Selina Norris Gray, the daughter of Leonard and Sally Norris, was a second-generation Arlington enslaved person. Selina Norris and Thornton Gray were married by an Episcopal clergyman in the same room of the house where Mary Custis had married Robert E. Lee in 1831. While the church recognized the marriage, the unions of enslaved people were not legally binding. Enslaved people, as property, could not enter into legally binding contracts. Selina and Thornton would have eight children and raise their family in a single room in the South Slave Quarters.
Selina was the personal maid of Mrs. Robert E. Lee. In 1861, under the threat of union occupation, the Lee family evacuated Arlington and Mrs. Lee entrusted the household keys, symbolizing that the responsibility of the families material possessions was left to Selina Gray. Locked away inside Arlington House were many of the “Washington Treasures.” These pieces were cherished family heirlooms that had once belonged to Mrs. Lee's great-grandmother, Martha Custis Washington, and President George Washington.
The United States Army assumed control of the Arlington Estate on May 24,1861. Later, U.S. Army officers occupied the house. When Mrs. Gray discovered some of the treasures had been stolen, she confronted the soldiers and ordered them "not to touch any of Mrs. Lee's things." Gray alerted General Irvin McDowell, commander of the United States troops, to the importance of the Washington heirlooms. The remaining pieces were sent to the Patent Office for safekeeping. Through Selina Gray's efforts, many of the Washington pieces were saved for posterity.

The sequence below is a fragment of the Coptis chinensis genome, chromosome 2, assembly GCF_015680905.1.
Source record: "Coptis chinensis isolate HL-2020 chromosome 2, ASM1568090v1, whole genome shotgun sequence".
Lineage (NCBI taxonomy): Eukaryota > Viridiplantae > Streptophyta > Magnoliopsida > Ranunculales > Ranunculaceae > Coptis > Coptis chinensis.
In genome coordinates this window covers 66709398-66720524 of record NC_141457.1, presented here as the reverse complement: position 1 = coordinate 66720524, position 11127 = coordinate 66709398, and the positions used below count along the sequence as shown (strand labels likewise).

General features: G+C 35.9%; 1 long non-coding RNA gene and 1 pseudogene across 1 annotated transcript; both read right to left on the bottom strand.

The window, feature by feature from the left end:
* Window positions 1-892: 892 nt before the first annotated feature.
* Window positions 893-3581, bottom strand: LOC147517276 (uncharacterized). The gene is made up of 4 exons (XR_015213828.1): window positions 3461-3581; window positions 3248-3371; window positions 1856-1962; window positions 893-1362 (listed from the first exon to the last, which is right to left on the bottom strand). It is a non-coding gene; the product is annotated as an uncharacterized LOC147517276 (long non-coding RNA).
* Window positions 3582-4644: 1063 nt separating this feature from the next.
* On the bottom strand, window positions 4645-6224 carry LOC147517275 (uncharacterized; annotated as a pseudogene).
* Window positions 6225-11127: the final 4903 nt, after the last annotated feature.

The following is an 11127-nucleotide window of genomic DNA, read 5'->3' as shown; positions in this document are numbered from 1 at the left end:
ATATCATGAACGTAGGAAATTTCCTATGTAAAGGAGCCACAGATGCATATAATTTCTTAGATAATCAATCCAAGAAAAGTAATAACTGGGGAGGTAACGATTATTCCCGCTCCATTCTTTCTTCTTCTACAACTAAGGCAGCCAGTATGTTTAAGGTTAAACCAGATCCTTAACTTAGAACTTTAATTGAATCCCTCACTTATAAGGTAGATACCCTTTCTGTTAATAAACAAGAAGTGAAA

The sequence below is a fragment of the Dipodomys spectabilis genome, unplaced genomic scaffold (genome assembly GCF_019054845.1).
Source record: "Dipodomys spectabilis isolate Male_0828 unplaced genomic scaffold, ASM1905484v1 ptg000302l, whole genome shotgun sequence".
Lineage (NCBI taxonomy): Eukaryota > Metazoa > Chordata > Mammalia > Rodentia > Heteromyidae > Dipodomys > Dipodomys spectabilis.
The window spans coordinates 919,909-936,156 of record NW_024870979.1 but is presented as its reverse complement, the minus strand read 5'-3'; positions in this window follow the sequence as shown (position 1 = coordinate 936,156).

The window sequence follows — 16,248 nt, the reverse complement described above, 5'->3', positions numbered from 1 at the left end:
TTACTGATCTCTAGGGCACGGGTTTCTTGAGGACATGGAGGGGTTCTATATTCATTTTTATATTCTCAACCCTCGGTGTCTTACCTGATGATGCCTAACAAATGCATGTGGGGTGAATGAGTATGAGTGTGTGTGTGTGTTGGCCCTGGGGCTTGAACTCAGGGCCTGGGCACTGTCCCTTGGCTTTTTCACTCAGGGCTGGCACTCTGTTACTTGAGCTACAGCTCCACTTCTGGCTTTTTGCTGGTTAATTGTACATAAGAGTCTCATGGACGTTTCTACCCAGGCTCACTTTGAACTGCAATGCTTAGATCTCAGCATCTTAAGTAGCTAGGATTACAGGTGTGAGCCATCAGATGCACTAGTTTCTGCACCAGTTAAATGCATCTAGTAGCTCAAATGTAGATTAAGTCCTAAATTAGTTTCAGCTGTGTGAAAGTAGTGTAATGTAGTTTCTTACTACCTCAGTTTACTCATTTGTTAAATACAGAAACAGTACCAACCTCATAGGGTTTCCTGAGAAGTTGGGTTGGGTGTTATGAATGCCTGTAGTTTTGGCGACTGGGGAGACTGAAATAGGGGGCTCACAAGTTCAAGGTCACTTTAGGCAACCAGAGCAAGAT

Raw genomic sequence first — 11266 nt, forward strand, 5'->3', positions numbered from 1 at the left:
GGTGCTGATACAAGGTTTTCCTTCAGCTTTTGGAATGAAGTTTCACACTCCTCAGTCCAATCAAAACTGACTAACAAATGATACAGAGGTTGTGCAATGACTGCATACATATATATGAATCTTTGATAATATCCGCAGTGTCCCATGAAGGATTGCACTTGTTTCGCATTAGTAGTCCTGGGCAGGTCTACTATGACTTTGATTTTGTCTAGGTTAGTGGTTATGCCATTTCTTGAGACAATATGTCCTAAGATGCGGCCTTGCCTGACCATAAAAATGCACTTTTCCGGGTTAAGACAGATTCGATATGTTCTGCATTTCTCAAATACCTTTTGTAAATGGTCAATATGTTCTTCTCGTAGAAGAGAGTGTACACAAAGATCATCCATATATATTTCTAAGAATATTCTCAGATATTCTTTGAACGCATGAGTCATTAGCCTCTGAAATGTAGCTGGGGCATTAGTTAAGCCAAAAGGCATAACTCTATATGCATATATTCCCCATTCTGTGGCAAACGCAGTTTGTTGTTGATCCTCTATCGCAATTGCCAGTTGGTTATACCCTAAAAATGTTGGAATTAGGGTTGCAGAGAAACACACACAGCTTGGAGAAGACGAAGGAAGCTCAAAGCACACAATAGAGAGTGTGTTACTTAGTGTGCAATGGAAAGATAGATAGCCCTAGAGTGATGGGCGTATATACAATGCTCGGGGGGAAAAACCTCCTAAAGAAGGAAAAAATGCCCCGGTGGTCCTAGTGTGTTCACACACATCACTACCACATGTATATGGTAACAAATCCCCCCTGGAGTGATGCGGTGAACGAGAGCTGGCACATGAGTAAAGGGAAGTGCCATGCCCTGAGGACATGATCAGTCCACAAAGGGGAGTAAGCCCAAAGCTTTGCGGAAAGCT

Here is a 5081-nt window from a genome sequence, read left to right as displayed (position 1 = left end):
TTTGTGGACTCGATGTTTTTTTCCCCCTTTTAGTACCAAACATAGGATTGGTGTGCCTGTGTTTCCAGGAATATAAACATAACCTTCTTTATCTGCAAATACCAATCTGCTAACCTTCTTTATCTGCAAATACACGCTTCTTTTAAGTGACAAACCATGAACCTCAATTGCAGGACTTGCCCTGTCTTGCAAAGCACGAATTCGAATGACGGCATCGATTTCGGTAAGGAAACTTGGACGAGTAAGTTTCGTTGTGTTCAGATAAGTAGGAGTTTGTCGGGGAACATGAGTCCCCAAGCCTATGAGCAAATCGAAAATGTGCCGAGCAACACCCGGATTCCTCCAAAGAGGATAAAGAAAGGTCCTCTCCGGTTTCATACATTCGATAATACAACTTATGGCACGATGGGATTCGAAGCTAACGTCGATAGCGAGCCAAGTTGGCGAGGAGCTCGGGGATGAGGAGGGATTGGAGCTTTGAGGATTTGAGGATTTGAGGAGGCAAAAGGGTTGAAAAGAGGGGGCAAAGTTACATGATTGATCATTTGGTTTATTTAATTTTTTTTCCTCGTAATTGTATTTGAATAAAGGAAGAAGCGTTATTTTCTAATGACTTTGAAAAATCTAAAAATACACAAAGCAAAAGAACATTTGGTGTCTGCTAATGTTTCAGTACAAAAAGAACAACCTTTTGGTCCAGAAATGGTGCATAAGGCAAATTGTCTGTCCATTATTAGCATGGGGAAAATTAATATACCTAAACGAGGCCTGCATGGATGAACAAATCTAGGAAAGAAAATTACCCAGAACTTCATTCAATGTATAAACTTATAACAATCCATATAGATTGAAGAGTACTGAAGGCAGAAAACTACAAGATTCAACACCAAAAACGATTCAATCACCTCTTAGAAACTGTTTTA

In 2014, the National Park Service acquired a rare and previously unknown Civil War era stereo view photograph of enslaved housekeeper Selina Gray and two of her daughters. This extraordinary find was made by National Park Service Volunteer Dean DeRosa while perusing the online auction website, eBay. The seller, based in England, had found the photograph in a box of "unwanted" photographs at a "boot fair" in Kent, England. The Arlington House friends group, Save Historic Arlington House, Inc., jumped into action to bid on the item and, against stiff competition, won the auction. The photograph itself is priceless and will be an invaluable addition to the park's museum collection, as identifiable period images of enslaved people are extremely rare. Only one other Civil War period photograph taken on site at Arlington House of an enslaved person owned by the Custis and Lee family has ever been known to exist prior to this discovery and that person is unidentified.
Last updated: November 3, 2020